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Charge to Obama: 'Go off!'

By Kristi Keck, CNN
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Spike Lee takes on BP
  • Obama has been criticized for seeming disconnected from the tragedy in the Gulf of Mexico
  • In a time of crisis, people want "powerful rhetorical leadership," presidential historian says
  • "I've seen rage from him. I have," White House press secretary Robert Gibbs says
  • Brinkley: The craving for such crisis leadership from Obama is "because he's so capable of it"

President Obama goes one-on-one with Larry King on Thursday night to talk about the oil spill, economic turmoil and war. Don't miss the president on "Larry King Live," 9 p.m. ET Thursday, only on CNN.

(CNN) -- In the weeks since an oil rig exploded and later sank into the Gulf of Mexico, President Obama has dealt with the tragedy with his signature cool, calm and collected approach.

But with the oil still gushing in what is now the worst spill in U.S. history and the environmental devastation coming ashore, the president is becoming a target of the anger that was originally directed only at BP.

"One time, go off!" director Spike Lee urged on CNN's "AC 360°." "If there's any one time to go off, this is it, because this is a disaster."

Lee's sentiment echoes the frustration of people who want to see Obama get loud, take charge and inspire them like he did during his presidential run.

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Recalling then-candidate Obama's ability to rouse crowds into chants of "Yes, we can," presidential historian Douglas Brinkley said, "There was a feeling he was going to be one of these presidents that moved us with words the way John F. Kennedy and Ronald Reagan did in recent decades."

Instead, Obama has presented himself as the unflappable president, with the engineer-like approach of Jimmy Carter and the legislative astuteness of Lyndon Johnson, Brinkley said.

"But in a time of great crisis, people aren't looking for Johnson or Carter. They are looking for powerful rhetorical leadership -- words that move the country in a positive direction," he said.

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The president has visited the region twice since the oil spill, most recently the Friday before Memorial Day weekend. Obama brought the tragedy to a more personal level, telling the public that he grew up in a place where the ocean is sacred, so he understands the emotional connection -- but it was only a brief aside in an otherwise straightforward address.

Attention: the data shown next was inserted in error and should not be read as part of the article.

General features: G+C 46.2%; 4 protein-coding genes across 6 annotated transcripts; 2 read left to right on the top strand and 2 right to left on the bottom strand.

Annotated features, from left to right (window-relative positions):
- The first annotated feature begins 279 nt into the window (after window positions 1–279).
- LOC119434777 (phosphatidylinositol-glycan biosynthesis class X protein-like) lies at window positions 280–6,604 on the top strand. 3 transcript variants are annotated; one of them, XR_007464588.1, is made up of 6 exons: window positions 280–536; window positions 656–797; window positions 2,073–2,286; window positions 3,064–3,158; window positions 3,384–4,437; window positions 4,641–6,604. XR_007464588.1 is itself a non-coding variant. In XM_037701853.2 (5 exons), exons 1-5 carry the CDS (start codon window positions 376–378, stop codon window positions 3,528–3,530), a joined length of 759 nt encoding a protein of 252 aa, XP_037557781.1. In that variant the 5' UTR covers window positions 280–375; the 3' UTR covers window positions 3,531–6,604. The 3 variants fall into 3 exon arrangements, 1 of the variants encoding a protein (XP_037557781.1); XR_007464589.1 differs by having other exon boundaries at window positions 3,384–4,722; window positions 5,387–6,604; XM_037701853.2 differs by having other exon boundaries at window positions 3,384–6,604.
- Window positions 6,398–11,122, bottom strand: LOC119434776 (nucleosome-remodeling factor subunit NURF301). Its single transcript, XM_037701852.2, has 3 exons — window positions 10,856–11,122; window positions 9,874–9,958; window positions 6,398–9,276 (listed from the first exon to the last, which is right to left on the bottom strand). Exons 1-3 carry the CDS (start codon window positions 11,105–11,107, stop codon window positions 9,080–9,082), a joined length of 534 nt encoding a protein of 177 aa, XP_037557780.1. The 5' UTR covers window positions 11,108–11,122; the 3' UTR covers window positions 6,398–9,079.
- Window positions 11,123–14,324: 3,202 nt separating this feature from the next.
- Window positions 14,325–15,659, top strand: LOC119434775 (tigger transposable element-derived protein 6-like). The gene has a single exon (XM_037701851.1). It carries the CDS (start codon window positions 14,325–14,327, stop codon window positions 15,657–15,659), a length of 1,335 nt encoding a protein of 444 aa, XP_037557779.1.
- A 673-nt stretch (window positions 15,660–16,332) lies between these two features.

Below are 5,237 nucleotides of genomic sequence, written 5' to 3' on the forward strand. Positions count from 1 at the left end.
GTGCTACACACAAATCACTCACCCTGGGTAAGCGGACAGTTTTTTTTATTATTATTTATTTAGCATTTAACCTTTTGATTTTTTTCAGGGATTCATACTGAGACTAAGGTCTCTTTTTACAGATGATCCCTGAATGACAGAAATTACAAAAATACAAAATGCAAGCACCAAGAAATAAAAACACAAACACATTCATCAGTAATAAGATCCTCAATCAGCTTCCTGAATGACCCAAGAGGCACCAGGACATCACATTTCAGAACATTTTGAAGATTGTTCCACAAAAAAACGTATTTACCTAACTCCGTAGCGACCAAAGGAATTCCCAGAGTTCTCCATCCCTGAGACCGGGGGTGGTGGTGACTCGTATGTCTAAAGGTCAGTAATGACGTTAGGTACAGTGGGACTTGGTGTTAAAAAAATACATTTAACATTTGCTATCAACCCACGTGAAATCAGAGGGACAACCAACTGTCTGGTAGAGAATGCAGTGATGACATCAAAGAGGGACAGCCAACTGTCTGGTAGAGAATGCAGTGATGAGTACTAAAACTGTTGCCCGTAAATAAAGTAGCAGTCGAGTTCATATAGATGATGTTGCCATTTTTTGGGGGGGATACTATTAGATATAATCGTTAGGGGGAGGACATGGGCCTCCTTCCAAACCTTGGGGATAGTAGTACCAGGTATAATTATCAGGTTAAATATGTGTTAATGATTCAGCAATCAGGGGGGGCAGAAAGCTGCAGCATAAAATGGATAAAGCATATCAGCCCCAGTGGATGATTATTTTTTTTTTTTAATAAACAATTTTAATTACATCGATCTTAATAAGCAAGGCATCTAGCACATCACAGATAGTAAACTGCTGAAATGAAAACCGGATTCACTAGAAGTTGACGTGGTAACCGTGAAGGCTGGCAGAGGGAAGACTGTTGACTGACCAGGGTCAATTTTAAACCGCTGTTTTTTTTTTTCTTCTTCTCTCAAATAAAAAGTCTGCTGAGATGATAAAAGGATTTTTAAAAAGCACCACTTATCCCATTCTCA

It was hardly the outpouring that came from Louisiana Democrat Charlie Melancon, who broke into tears last week at a Capitol Hill hearing about the oil spill.

"Our culture is threatened. Our coastal economy is threatened. And everything that I know and love is at risk," Melancon, who represents many of the affected Louisiana shoreline areas, told his Capitol Hill colleagues. Unable to finish reading his prepared statement, Melancon submitted it for the congressional record and then walked out of the hearing room as other lawmakers sought to comfort him.

And it was hardly the advocacy that's come from Republican Gov. Bobby Jindal, also of Louisiana. In a column on, Ruben Navarrette wrote that due to Obama's lackluster response, "Bobby has Barack on the ropes and he is coming across as more passionate and more presidential."

White House press secretary Robert Gibbs was pushed Tuesday to back up his claim that Obama is enraged by the situation.

"I've seen rage from him. I have," Gibbs said at the daily briefing.

Asked to describe it, Gibbs pointed to the president's "clenched jaw" and his call to "plug the damn hole."

The president has been actively engaged in the crisis -- firing the head of the Minerals Management Service, extending the moratorium on further offshore drilling and increasing the federal presence in the region.

But instead of a galvanizing cry of outrage at the failed efforts to cap the undersea gusher, Obama's made the "let's not panic" appeal, Brinkley said.

"With each BP failure, I think the American people have wanted to feel that the president is not just in the saddle but is leading the charge, and he's fallen short in this regard," he said.

Despite the pummeling he's received from pundits, it's not too late for Obama to take charge of the narrative, Brinkley said, suggesting that the White House set up a command center in the Gulf to provide a clearinghouse for ideas and that Obama take on a more integral part of the catastrophe by spending more time in the area, meeting with fishermen and locals instead of just dropping by.

The White House has started to take a more aggressive approach, with Attorney General Eric Holder's announcement Tuesday that the Justice Department has launched a criminal investigation into the oil spill.

The Obama administration also will no longer do joint briefings with BP on the spill, and instead will have former Coast Guard Commandant Adm. Thad Allen handle the daily briefings on his own, senior administration officials told CNN on Tuesday.

The change is an effort to control the message, release accurate information about the oil spill and speak in one voice to deliver the daily message on latest developments, officials said.

Obama needs to build on the momentum with a primetime address and a heartfelt message to the American people, Brinkley said.

"There is a craving for a different kind of crisis leadership from President Obama largely because he's so capable of it as we saw on the campaign trail in 2008," he said. "When he lets go and talks from the heart, he's one of the most effective political figures in modern times."

CNN's Suzanne Malveaux contributed to this report.

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